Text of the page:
An EKOS research survey shows that 58 per cent of Canadians strongly or somewhat support Canada's Iraq mission while only 39 per cent are opposed. As usual with such results the polls actually show that most Canadians 58 per cent favor a "non-military response such as aid and assistance to refugees" a position supported by both opposition parties. 21 per cent favored limiting the response to airstrikes where another 23 per cent wanted a "fuller military response including airstrikes and ground combat". The last two positions favoring a military mission add up to only 44 per cent, less than a majority.
Another poll by Abacus Data showed that 54 per cent thought that Prime Minister Harper showed good or at least acceptable judgment in dealing with the IS threat with only 23 per cent thinking that he had shown poor judgment. Note that a considerable number in these polls said they did not have sufficient information to make a judgment. For both Mulcair and Trudeau 39 per cent of respondents said that they had shown good or acceptable judgment. However, more thought Trudeau's judgment was poor, 28 per cent while just 19 per cent thought this for Mulcair.
Opposition to the Canadian mission in Iraq was strongest among New Democrats at 60 per cent. Support was strongest among Conservatives at 90 per cent but Liberals showed a slight majority in favor with only 45 per cent opposed according to an Ekos poll. The EKOS poll showed that the Liberal party still had the support of nearly 39 per cent, almost the same as the last two polls. The support for the Conservatives and New Democrats remained about the same. This suggests that the issue has had little or no impact on support for any party.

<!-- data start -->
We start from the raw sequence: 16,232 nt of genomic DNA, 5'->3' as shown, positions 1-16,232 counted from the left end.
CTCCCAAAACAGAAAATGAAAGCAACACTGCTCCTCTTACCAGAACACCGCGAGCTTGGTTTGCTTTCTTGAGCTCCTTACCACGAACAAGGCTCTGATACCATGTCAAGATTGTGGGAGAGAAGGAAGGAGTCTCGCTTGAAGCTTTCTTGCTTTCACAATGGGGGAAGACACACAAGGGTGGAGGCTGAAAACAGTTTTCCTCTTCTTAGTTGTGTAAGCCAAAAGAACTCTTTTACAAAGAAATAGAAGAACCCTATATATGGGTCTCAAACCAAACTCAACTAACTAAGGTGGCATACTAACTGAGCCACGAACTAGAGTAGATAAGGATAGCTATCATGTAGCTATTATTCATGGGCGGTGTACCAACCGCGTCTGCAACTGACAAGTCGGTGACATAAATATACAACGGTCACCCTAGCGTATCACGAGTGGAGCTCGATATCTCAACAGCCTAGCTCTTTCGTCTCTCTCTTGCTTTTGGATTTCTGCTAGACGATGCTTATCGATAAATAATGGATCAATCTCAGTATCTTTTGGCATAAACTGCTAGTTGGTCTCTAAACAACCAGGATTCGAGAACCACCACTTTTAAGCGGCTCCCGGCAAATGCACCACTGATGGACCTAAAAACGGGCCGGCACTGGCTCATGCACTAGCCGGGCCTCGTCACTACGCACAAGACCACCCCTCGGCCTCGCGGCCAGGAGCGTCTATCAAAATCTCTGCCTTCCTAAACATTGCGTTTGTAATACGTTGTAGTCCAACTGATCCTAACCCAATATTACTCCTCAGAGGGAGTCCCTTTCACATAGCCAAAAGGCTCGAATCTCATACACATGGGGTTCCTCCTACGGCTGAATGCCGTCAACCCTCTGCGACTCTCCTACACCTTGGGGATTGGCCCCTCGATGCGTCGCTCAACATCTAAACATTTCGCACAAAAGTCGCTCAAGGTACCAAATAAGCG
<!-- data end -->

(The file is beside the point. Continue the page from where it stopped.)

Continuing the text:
As often happens with polls however, the results of the Abacus survey indicate a drop this week in Liberal support to 32 per cent, six points lower than the 38 per cent they had back in September in contrast to the EKOS poll. Yet these results when looked at in depth make the situation even less clear. The fall in Liberal support was worst in Ontario where they dropped from 41 per cent to 32 per cent just two per cent more than the Conservatives. However, the New Democrats are the party that gained nine points, and they are also the party most opposed to the Canadian Iraq mission.
Over the last five months Liberals averaged 43 per cent in Ontario polls with the NDP at only 18 per cent. Surely the conclusion one could draw from this is that opposing the Iraq mission is the way to gain support since the NDP are most opposed. Detailed descriptions of the surveys is given at the end of this article.
The next federal election in Canada is scheduled for Oct. 19 2015 almost a year away. The three main party standings in the most recent Abacus poll on October 17 in percentage support were: Conservatives 30; NDP 25; Liberals 32. In contrast the EKOS poll just two days earlier showed: Conservatives 26.4; NDP 25; Liberals 38.5. If the present trends continue it looks as if the Conservatives will lose their majority government but not to the NDP who are at present the main opposition but to the Liberal party. The Iraq mission so far seems not to be much of an issue.